I have taught drum set for the past 12 years professionally and have played the instrument for 30 years. I also play a little trombone and piano.
I teach kids from 4th grade though adult and also offer drum circle music therapy sessions to senior citizens and special needs folks all over Massachusetts. I am a member of the Tantasqua Music Association and volunteer with kids and seniors on a weekly basis year-round locally.
I cordially would like to invite you to please try one drum lesson with me for free. I’m a natural teacher who studied it in college and relate well with kids.
If the first drum lesson seems like a good fit, I can teach drum set and orchestral percussion in your home or my own drum studio on a weekly or even monthly basis.
I have plenty of references to offer from other Tantasqua and area parents who have taken lessons with me, and please feel free to check out my website below to learn more about where I play and what I do on the educational front. I am also the resident drum set instructor at Eagle Hill High School in Hardwick and a professional freelance writer.
I also play gigs regularly to keep my own chops fresh. I’m the drummer for a weekly volunteer senior big band, a local all original jazz funk group, and tour drummer for one of New England’s most popular trop rock bands. My 30 years of playing in jazz and rock bands is an instrumental part of my lesson program. That performance experience can not be learned in college alone. It’s honed on the road in clubs and venues spanning decades. I’m grateful to offer that vast experience.
Younger drummers generally tap my skill sets to get better at sight reading concert band and jazz music and improving their chops or technique. However, I also leave plenty of room for creativity and for students to find their own voice and style on the kit. Ear training is critical as well.
I also give Djembe lessons as an added perk with taking drum set lessons if kids are interested in learning more about world beats.
My large studio is full of drums and percussion of all kinds with several drum kits and recording gear, mics, guitars and keyboards. Kids love being in the studio.
Thanks for reading this message and giving me chance to explain what I do for a living. I look forward to meeting you in person soon.
195 Rice Corner Road
By TIM KANE
How many of us weekend and weeknight warriors work our behinds off playing the skins, only to have some fan tell us after a gig, “I loved your facial expressions”?
Hearing this one too many times myself, I decided to research the anomaly further by examining 30 celebrity drummers I admire the most.
What’s so strange and equally refreshing about the live performance facial images I compiled as a photo collage linked here from online postings at Drummerworld.com and various artists’ personal websites is they all share similar traits.
The extreme concentration exposed in these images is amazing.
But can we draw meaning from facial expressions as they relate to a solo or phrase drummers are playing?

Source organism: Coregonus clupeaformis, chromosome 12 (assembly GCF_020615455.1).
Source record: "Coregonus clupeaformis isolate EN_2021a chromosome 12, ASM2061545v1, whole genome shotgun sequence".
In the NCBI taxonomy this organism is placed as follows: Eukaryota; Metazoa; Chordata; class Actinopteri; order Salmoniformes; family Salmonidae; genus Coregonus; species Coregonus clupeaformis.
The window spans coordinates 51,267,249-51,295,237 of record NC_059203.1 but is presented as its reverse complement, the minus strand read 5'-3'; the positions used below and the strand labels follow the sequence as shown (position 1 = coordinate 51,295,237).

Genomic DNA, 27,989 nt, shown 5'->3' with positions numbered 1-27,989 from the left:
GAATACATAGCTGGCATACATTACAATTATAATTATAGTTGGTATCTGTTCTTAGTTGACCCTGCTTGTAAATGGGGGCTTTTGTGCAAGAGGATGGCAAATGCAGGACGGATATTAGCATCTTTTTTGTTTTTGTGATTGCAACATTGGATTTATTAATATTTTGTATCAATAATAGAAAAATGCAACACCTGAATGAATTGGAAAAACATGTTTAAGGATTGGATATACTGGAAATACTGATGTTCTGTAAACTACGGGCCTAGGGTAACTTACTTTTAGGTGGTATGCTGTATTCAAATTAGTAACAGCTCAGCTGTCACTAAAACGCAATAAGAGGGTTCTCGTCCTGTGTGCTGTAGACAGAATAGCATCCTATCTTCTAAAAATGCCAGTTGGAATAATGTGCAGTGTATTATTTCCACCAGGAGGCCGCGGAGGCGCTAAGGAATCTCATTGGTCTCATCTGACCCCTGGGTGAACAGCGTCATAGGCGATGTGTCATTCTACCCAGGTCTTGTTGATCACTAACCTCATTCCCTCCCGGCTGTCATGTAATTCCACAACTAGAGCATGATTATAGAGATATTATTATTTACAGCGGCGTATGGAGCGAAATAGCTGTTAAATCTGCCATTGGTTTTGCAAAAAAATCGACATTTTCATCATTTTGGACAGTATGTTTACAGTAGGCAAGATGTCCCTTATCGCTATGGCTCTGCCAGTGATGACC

According to a recent American Psychological Association (APA) web posting, Joseph Campos, PhD, of the University of California at Berkeley says, “there is profound agreement that the face, along with the voice, body posture and hand gestures, forecast to outside observers what people will do next.”
Does that same theory apply to drummers, who change facial expressions on a whim at that difficult phrase juncture in a solo, or when the arms and legs begin to burn from lack of oxygen?
Ever consider trying to look more presentable during a sneeze, or keeping a smiling face when lifting a very heavy object? Same applies to drumming, which is a very physical workout – like trying to play four-way independence at a 120-metronome tempo.
APA says, “the point of contention remains in whether the face also says something about a person’s internal state.”
The strange, deranged, obsessed, comical, intense, and peaceful faces of drumming all come back to one term in my mind: Joy, even if you blew that 32nd note fill you had been practicing for weeks. It’s still pure joy to sit behind a set of drums and play the best you can for minutes or hours on end. The truth is some parts of the brain are more focally recruited while we play drums.
I’d rather see squinty eyes, chaotic mouths, drools, sneering teeth, and back tonsils any day. The alternative is rather opaque to contemplate: Poker face, no smile, no raised eyebrows, no snarts, no emotion, no nothing. How very bland the drumming world would be without our theatrical expressions.
The more comfortable you are behind a drum kit, the more compelling and creative your playing will be. In my mind, facial expressions can enhance the experience for the listener and certainly reflect the concentration and emotion of the performer.
– TIM KANE is a professional writer and drummer of 30-plus years residing in Massachusetts. http://www.kaneschoolofdrums.com